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|The Road to Oz||L. Frank Baum|
The Way to Butterfield
|Page 2 of 5||
"Never mind," said the shaggy man. "It won't snow, I guess. Is this the lane?"
"Yes," replied Dorothy, climbing another fence; "I'll go as far as the highway with you."
"Thankee, miss; you're very kind for your size, I'm sure," said he gratefully.
"It isn't everyone who knows the road to Butterfield," Dorothy remarked as she tripped along the lane; "but I've driven there many a time with Uncle Henry, and so I b'lieve I could find it blindfolded."
"Don't do that, miss," said the shaggy man earnestly; "you might make a mistake."
"I won't," she answered, laughing. "Here's the highway. Now it's the second--no, the third turn to the left--or else it's the fourth. Let's see. The first one is by the elm tree, and the second is by the gopher holes; and then--"
"Then what?" he inquired, putting his hands in his coat pockets. Toto grabbed a finger and bit it; the shaggy man took his hand out of that pocket quickly, and said "Oh!"
Dorothy did not notice. She was shading her eyes from the sun with her arm, looking anxiously down the road.
"Come on," she commanded. "It's only a little way farther, so I may as well show you."
After a while, they came to the place where five roads branched in different directions; Dorothy pointed to one, and said:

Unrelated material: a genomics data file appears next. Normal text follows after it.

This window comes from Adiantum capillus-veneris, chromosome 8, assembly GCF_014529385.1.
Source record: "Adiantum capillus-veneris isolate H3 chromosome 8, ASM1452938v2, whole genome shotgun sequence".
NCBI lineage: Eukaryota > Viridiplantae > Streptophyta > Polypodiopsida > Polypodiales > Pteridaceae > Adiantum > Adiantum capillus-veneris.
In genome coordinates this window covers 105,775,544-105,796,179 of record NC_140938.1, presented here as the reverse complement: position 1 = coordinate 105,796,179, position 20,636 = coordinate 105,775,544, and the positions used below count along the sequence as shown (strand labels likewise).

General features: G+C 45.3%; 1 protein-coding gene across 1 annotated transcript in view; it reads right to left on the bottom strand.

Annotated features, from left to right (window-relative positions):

"That's it, Shaggy Man."
"I'm much obliged, miss," he said, and started along another road.
"Not that one!" she cried; "you're going wrong."
"I thought you said that other was the road to Butterfield," said he, running his fingers through his shaggy whiskers in a puzzled way.
"So it is."
"But I don't want to go to Butterfield, miss."
"Of course not. I wanted you to show me the road, so I shouldn't go there by mistake."
"Oh! Where DO you want to go, then?"
"I'm not particular, miss."
This answer astonished the little girl; and it made her provoked, too, to think she had taken all this trouble for nothing.
"There are a good many roads here," observed the shaggy man, turning slowly around, like a human windmill. "Seems to me a person could go 'most anywhere, from this place."
Dorothy turned around too, and gazed in surprise. There WERE a good many roads; more than she had ever seen before. She tried to count them, knowing there ought to be five, but when she had counted seventeen she grew bewildered and stopped, for the roads were as many as the spokes of a wheel and ran in every direction from the place where they stood; so if she kept on counting she was likely to count some of the roads twice.
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|The Road to Oz
L. Frank Baum
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